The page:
“The president has no authority to overrule Congress, which has sole authority to set the minimum wage and which already rejected a minimum wage increase,” Paxton argues.

Their lawsuit follows one filed last December by the Pacific Legal Foundation on behalf of outdoor adventure guides, Arkansas Valley Adventures (AVA), ​​a licensed river outfitter regulated by the Colorado Division of Parks and Wildlife, and the Colorado River Outfitters Association (CROA). The CROA, a nonprofit trade association, represents more than 150 independent operators who primarily conduct business on federal lands using special use permits through Forest Service or Bureau of Land Management.

Read More

Missouri Considers Pension Changes to Solve Teacher Shortage

Man standing in front of a room, giving a lecture with a presentation

Legislators are considering changes to Missouri’s teacher and non-certified school employee pension plans to alleviate pandemic-related teacher and staff shortages.

HB2114, sponsored by Rep. Rusty Black, R-Chillicothe, will reduce restrictions on pensions if a retired public school teacher returns to the classroom or to a non-teaching position in a public school. The legislation also increases from two to four years the length of time a retired teacher or retired non-certified public school employee can work while still receiving their pension.

During testimony before the House pensions committee, Rep. Black, the committee vice chairman, said similar legislation was passed by the House and died in the Senate last year as the legislative session ended in May. He said the legislation simplifies and improves the amount retirees can earn before their pensions are restricted.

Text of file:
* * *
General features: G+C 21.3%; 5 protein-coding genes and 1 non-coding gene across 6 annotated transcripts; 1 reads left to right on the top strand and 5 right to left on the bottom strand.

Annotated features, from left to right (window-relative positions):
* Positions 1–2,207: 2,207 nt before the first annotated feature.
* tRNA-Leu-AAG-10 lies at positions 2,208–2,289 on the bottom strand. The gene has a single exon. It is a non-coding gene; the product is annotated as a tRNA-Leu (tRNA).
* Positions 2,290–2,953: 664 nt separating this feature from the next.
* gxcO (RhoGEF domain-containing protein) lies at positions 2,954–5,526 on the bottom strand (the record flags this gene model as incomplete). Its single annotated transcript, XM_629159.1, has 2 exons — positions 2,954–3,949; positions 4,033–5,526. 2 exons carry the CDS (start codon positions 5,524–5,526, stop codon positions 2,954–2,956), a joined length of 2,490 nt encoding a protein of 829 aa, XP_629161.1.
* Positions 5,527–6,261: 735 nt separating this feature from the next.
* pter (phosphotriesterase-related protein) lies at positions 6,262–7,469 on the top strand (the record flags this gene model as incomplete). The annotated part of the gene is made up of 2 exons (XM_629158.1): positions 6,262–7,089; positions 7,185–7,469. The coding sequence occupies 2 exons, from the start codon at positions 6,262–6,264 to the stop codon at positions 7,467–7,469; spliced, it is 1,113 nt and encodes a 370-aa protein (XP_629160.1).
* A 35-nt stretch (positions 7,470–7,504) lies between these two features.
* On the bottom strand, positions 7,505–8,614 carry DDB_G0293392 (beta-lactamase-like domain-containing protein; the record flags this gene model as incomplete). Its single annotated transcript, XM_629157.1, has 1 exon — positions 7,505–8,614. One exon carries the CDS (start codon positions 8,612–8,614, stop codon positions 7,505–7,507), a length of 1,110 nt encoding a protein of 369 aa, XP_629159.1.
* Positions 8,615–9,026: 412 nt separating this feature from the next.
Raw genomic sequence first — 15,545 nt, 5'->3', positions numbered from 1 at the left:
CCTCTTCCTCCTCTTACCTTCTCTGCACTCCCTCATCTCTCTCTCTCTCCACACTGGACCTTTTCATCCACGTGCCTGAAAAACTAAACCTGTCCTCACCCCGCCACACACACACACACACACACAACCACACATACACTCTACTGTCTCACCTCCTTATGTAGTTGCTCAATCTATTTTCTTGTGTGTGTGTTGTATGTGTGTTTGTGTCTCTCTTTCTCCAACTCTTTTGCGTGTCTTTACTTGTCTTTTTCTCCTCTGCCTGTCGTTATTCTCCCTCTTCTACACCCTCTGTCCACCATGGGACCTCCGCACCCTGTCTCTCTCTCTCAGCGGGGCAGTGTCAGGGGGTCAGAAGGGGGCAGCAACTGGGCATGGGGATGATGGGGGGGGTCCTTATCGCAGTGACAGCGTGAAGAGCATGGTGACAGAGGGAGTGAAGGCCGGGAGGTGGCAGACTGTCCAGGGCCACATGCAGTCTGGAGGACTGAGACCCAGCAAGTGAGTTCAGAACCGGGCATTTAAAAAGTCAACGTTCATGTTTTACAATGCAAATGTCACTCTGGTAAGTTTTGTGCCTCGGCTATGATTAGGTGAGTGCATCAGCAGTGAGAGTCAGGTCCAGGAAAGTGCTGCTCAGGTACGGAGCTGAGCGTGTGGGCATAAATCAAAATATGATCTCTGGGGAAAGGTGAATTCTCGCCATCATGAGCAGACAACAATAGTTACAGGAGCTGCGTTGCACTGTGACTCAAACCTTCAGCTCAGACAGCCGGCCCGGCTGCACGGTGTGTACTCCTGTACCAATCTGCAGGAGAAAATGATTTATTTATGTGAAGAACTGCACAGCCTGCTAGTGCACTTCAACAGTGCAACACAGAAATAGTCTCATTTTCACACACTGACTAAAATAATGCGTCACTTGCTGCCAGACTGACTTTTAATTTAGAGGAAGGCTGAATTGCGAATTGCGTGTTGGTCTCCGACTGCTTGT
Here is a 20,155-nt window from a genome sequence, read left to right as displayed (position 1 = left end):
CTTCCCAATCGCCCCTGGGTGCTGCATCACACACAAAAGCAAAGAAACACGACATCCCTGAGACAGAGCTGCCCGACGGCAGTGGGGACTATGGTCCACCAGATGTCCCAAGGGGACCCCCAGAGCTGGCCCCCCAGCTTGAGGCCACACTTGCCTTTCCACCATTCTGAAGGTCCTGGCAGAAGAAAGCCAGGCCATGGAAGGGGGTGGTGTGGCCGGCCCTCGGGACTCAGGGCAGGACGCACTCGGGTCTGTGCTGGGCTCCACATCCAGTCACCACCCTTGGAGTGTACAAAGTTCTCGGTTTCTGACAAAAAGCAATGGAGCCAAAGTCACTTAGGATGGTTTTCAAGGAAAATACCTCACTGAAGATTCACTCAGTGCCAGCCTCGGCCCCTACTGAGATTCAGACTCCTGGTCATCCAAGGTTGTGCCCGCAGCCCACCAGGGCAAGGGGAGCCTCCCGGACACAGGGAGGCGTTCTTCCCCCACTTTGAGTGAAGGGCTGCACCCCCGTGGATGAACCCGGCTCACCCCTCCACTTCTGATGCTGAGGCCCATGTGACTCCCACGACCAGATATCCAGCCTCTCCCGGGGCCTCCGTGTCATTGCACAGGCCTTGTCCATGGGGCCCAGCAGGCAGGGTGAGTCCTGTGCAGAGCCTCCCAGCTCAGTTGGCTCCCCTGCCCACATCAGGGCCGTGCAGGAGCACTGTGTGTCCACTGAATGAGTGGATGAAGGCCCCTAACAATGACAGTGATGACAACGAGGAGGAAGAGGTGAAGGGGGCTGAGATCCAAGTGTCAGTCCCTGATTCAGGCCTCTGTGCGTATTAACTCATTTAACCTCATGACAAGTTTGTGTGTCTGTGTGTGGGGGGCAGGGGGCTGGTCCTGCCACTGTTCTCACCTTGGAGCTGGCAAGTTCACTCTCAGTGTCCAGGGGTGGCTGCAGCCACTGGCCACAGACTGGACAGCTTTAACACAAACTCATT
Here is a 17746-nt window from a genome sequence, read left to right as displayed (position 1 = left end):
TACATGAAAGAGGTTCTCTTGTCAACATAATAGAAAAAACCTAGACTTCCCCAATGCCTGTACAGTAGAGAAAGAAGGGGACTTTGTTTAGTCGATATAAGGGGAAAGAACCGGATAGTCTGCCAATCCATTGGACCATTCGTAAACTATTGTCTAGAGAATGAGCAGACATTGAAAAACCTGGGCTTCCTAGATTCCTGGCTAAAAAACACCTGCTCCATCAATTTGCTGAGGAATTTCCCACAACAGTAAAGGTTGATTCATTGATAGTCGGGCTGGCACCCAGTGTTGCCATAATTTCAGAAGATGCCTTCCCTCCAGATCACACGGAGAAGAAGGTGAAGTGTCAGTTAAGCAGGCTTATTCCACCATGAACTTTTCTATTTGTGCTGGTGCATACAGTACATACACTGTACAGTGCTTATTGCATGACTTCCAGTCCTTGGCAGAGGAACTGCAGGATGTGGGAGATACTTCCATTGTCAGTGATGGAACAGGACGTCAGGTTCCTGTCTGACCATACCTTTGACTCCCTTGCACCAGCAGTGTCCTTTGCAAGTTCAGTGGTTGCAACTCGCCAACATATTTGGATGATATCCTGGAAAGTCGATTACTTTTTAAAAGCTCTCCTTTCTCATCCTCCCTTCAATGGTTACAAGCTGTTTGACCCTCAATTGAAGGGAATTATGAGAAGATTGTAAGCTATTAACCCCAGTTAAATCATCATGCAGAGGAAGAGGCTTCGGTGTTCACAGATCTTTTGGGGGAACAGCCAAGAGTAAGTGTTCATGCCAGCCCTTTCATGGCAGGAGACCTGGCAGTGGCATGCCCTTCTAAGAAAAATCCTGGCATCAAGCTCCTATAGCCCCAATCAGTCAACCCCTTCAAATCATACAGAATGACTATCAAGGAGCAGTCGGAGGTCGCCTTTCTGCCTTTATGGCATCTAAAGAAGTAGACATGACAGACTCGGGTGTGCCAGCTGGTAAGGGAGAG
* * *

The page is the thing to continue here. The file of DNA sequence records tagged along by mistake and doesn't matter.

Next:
Read More

Awaiting Supreme Court Decision, Iowa OSHA Blocks Vaccine Mandate for Businesses

man in yellow hardhat and work jacket

Iowans are waiting for the U.S. Supreme Court’s decision on the COVID-19 vaccine mandate for businesses with at least 100 employees. In the meantime, they’re moving ahead with actions of their own.

Iowa Department of Education Communications Director Heather Doe told The Center Square in an emailed statement that since Iowa is a state-plan state, the Iowa Division of Labor typically enforces workplace safety in Iowa instead of the federal Occupational Safety and Health Administration. The state is required to notify OSHA whether it will adopt a given Emergency Temporary Standard or provide notice it will not adopt it because its standards are as effective as the new federal standard. Iowa needed to respond to the standard by Jan. 7.

Iowa Labor Commissioner Rod Roberts did so, saying that the Hawkeye State will not adopt or enforce the mandate.

Read More

Labor Board Orders New Union Election at Amazon Warehouse

Amazon warehouse in Maryland

The National Labor Relations Board (NLRB) ordered a new unionization election at an Amazon warehouse in Alabama, ruling that the company violated federal labor law during the first election.